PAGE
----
The incontrovertibly nonpartisan (or pro-charter) study done at Stamford demonstrates that only 17% of charter school students in the 16 studied states performed better than their matched control group, 37% did worse, and the remainder about the same. If this were a drug being tested, it wouldn’t pass muster. It might certainly suggest that we not use this historic moment for multiplying their numbers until we understand the data better.
On balance, has No Child Left Behind done more harm than good? What’s its greatest contribution? Worst effect?
The greatest contribution of NCLB was to make everyone talk as though their primary concern was the schooling of poor and minority kids, and not due to their genetic inheritance, etc, etc. The greatest damage is that it has turned back the clock on what were burgeoning efforts to rethinking assessment and pedagogy and school design that was picking up steam in the late 80s and early 90s. It has diverted attention from some extraordinary work that was and still is being done in our urban centers. Secondly, in ignoring the role of other forces in society upon our poor and poor minority students we simultaneously pulled the rug from under efforts to build a more equitable economic structure (economic inequalities are greater than they’ve been since 1928). We have never been so test-score conscious in our history—starting with 4 and 5 year olds—and so convinced by our “betters” that the answer lies at the top of the pinnacle and trusting those “at the bottom” is foolish. There may still be room for serious thinking about what it means to be well educated in precisely those upper-income communities and schools where it is least desperately needed. In fact if we looked at the school’s our leaders send their own kids too, we might be better served than listening to what they propose for other people’s.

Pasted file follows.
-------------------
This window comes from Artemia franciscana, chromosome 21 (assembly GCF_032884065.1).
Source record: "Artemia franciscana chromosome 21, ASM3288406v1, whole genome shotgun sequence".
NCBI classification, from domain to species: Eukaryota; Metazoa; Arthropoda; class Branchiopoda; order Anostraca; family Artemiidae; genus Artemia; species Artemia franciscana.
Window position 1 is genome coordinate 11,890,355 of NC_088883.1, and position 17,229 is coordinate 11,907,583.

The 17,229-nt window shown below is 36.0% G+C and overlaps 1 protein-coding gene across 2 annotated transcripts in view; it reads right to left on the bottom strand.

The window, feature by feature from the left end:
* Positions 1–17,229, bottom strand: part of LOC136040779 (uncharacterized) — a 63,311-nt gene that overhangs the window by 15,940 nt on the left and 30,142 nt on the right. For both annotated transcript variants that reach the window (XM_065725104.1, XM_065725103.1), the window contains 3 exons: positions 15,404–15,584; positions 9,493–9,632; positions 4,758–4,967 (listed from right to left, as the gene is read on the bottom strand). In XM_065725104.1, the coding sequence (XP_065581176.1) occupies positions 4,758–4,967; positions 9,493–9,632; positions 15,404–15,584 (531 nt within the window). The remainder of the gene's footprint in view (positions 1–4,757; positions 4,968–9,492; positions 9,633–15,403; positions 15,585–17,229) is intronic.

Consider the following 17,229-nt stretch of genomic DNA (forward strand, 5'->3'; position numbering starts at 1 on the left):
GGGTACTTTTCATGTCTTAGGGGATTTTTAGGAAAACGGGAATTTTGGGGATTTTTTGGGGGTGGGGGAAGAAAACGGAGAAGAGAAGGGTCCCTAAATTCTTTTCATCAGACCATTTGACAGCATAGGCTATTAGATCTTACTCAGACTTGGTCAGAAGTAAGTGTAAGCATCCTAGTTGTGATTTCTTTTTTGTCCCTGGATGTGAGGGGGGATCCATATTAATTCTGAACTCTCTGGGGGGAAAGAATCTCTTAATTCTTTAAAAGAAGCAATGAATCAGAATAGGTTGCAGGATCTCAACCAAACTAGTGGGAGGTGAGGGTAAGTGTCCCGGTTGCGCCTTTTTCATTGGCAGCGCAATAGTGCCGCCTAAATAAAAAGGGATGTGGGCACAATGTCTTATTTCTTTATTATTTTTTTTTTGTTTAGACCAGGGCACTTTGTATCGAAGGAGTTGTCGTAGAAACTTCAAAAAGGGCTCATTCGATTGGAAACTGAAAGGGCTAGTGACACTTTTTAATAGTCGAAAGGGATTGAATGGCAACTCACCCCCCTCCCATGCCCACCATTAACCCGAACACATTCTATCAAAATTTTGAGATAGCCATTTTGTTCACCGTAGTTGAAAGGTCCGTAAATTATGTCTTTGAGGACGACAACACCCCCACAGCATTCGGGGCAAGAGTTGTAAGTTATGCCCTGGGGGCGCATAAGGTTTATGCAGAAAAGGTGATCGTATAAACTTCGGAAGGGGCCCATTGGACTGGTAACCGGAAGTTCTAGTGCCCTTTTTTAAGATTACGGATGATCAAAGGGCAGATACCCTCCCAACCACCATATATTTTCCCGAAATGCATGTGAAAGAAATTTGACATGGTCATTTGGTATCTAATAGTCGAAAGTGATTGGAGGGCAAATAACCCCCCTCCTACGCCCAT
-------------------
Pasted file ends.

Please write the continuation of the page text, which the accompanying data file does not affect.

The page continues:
I was, for a short period in my youth, a revolutionary—impatient in face of slow change. I’ve changed my mind about this. Democracy rests on patience in face of disagreement. But it’s ironic to see how the wealthy and powerful intend to revolutionize—overnight—American schooling for “other people’s children”. I went to my 60th high school reunion last week. It was and is today a pioneer in progressive education—for the rich. I know that this new regime in D.C. will not do them much harm, although the times we live in may. But unlike today’s reformers what I believed, and still believe, is that Fieldston/Ethical Culture schools would have been good for every child whose families wanted to send them there. CPE and CPESS, like Mission Hill, were successful “experiments” in doing just that. The graduates of CPE/CPESS are gathering July 17th to reminisce, celebrate and be heard. You are invited to join us.
I can’t tell whether you are still optimistic. Are you?
Most days I am! Teaching has reinforced my belief in human possibility. I’ve rarely met a 5 year old whose intellectual capacity didn’t astound me. We need schools that challenge this curiosity for all our children and the adults who keep company with them. There’s a natural thirst for fairness, as well as for wonderment and awe that suggests that we’ll keep trying to become a better world. Losing now and then is not the end of the journey. But, on occasion, I want it RIGHT NOW, while I’m still around—which may be a bit less likely.